S1: This ad free podcast is part of your slate plus membership.
S2: Oh, and welcome to the banana disruptions edition of Slate Money, your guide to the business and Finance News of the Week.
S3: I’m Felix Salmon of axios. Emily Parker is here from Huff Post. Hello. And The SHYMANSKY is here from Breakingviews. Hello. We have been disrupted. What we tried to do our little disrupting thing by doing a Kovil special 15 minute show on Wednesdays. But we’ve been disrupted by the ad market, so no more Cauvin shows on Wednesdays. We’re going to talk a little bit about why that is in Slate. Plus, we are going to talk about disruption to supply chains, not just in bananas, but also much more importantly in toilet paper. That’s coming up on this show. We are going to talk about the oil market and Trump tweets. But I think we are going to start with the massive stimulus bill and the small business money that is not going out to small businesses nearly as efficiently as people had hoped that it would. All of that coming up on Slate Money.
S4: So let’s start with what is for me, the centerpiece of the two trillion dollar stimulus package, which is the three hundred and fifty billion dollars that is going to small businesses, much if not most of which is going to end up going straight to those small businesses in the form of loan forgiveness that your small business, you apply for a loan, you can get two and a half months of payroll and rent and utilities. And then as long as you keep those staff members on payroll, you can get that loan forgiven. So this is not a Fed liquidity thing. This isn’t a low interest loan thing. This is basically a grant dressed up as a loan. And it’s super important for keeping millions of small businesses in business. And Emily, how’s that going?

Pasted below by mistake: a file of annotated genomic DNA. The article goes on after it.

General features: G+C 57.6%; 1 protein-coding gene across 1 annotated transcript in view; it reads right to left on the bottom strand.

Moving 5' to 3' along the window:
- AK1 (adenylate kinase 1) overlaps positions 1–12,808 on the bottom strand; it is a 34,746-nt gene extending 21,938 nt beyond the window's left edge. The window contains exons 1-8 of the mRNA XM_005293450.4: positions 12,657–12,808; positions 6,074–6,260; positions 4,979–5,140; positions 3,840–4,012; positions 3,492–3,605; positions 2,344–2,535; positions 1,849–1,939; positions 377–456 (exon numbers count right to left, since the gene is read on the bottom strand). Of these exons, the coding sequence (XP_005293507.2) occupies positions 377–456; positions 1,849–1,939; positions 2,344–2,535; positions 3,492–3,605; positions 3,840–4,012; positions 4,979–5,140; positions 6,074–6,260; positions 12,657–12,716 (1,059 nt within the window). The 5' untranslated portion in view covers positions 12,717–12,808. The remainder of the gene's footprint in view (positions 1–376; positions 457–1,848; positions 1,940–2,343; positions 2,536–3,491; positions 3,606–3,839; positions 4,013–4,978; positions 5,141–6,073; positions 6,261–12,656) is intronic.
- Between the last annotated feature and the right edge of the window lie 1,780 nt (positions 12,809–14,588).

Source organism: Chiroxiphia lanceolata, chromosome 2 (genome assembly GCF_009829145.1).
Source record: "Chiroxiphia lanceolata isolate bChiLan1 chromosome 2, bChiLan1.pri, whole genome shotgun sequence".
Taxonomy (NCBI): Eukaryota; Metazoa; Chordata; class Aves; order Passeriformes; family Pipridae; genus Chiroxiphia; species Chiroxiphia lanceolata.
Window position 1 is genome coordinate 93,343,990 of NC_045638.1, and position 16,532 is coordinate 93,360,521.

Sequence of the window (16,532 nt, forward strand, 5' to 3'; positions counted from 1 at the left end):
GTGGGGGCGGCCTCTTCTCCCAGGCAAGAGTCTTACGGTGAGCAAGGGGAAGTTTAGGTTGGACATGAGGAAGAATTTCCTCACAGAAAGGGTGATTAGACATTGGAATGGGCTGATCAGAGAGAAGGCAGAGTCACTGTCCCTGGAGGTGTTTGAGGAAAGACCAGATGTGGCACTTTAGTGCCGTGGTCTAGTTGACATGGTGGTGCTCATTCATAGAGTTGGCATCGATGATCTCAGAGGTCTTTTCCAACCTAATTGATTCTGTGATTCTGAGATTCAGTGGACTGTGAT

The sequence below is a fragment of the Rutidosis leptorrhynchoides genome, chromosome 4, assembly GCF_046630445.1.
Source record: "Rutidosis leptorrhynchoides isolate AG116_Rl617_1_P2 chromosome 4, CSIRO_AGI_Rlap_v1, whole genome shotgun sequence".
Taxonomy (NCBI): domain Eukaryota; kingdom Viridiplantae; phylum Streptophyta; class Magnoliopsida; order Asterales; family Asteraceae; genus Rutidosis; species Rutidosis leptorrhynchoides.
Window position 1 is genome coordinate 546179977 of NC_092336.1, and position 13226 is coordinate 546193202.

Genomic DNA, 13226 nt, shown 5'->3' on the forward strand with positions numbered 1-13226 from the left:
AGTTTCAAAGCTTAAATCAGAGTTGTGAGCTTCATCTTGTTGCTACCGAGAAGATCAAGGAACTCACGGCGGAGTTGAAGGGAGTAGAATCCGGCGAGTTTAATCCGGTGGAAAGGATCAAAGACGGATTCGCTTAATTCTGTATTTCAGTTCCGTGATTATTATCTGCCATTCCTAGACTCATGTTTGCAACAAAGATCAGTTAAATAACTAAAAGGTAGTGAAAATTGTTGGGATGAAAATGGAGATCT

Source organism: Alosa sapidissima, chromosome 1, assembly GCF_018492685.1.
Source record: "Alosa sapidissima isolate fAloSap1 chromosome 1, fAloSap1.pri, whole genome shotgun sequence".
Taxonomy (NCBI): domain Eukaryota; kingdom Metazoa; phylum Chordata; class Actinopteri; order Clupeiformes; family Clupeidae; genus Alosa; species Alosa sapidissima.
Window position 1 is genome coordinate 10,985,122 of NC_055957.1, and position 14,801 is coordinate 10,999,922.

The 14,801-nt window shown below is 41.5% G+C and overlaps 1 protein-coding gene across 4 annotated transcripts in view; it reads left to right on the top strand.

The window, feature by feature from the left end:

S5: Yes, not going great, Felix. Not going great. It was supposed to start Friday, but by Thursday, banks were going public with their complaints, saying they haven’t gotten enough guidance to know how to actually do this.
S6: They don’t understand who qualifies, what kind of paperwork they have to do. I think banks are saying basically that they’re not ready. And it seems like there’s a lot of confusion. Meanwhile, there’s a lot of pent up demand. Banks are saying, you know, thousands of businesses are going to want loans. It’s pretty crazy. So it’s just another mess. The government, you know, tried to do something quickly. Impasses, multitrillion dollar stimulus. But getting this urgent relief out is proving to be. And I want to say a disaster because it’s still early and we know things take time to kind of smooth out, but it’s kind of proving to be a mess so far.